Reconciled in Lebanon: A Muslim-Christian Appeal to Egypt

Muhi al-Din Shihab (L) and Assaad Chaftari (R)

Muhi al-Din Shihab (L) and Assaad Chaftari (R)

From my new article in Arab West Report:

Egypt is not Lebanon. Though the political transition leads increasingly to polarization and bouts of violence, almost no one seriously warns of a fate resembling Lebanon in the 1970-80s. Lebanon is a conglomeration of religious sects concentrated in distinct geographical areas and topographical terrain. Egypt is one people, with Muslims and Christians interspersed everywhere along the flatbed of the Nile.

Even so, former combatants from Lebanon’s civil war – now reconciled – are very concerned.

Muhi al-Din Shihab was a leader in one of the Sunni militias, while Assaad Chaftari was the number two man in the Falange, a Christian militia.

“We wanted to kill the Lebanese ‘other’, which was primarily the Christian,” he [Shihab] said. “But as the war went on we discovered more and more ‘others’ we had to fight – Israel, multinational forces, and various Islamic sects.”

“I went to see the Christian quarters and saw the results of the violence,” he said. “I had seen them as the enemy, as conspirers with Israel and sons of the Crusaders.

“But I was surprised to see how ignorant I was. Most of them were opposed to Israel. They were not wealthier than we were; they were not semi-French. They were Arabs just like we were.

“I thought I was engaged in jihad,” he said, “but who else was responsible for this bloodshed?”

Chaftari also tells his story:

“Our civil war was built on the prejudicial thoughts each one had toward the other,” Shaftarī said. “We thought Lebanon was ours because the French gave it to us, while they thought of Lebanon only as a transitory country until the Muslim ummah is established.

“We viewed Muslims as our guests. We called them our brothers, but accepted them as lesser brothers.”

“Eventually I looked in the mirror and stopped seeing myself as good and perfect.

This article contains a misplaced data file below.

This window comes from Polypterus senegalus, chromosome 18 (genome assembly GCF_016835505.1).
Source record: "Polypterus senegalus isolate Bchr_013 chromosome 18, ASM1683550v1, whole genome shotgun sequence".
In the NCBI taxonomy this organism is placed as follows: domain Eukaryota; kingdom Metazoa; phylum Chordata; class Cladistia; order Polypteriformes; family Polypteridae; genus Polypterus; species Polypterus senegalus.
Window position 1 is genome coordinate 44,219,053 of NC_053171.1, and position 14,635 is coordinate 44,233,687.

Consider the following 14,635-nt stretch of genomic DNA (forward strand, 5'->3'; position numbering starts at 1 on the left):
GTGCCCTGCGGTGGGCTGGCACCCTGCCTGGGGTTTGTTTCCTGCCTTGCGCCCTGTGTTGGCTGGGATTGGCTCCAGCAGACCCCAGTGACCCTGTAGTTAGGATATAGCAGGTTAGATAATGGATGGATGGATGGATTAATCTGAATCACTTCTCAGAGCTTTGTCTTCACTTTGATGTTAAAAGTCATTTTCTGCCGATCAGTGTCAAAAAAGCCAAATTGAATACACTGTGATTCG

“Instead, I saw the ‘other’ in the mirror. He had a name, a life, and a family. Like me, he loved Lebanon.”

But the most insightful comment concerning Egypt was a confession by Chaftari:

“I deliberately created spins and lies, especially filtering the data about our enemies,” he said. “I disregarded what did not help my cause and accepted, amplified, and spread data that confirmed my political vision of the others. I did this because I believed it was necessary to create fear of the other.

“Then I would turn fear into hate, and use hate to turn people in fighting machines.”

The article then briefly considers the contradictory narratives when Muslim Brotherhood members and opposition protestors clashed at the presidential palace in December:

Obviously, someone is lying. It is not the point here to determine the guiltiest party – there is testimony and video evidence aplenty on the internet. But like in Lebanon, locked in desperate political struggle, parties play fast and loose with the truth to support their objectives. It is an all too common human characteristic.

May God bring all guilty parties to account, but then, as in Lebanon with Shihab and Chaftari, to reconciliation. Lebanon has yet to fully recover, and Egypt is yet nowhere near its example.

The parallel, however, is worrisome.

Please click here to read the full article on Arab West Report.

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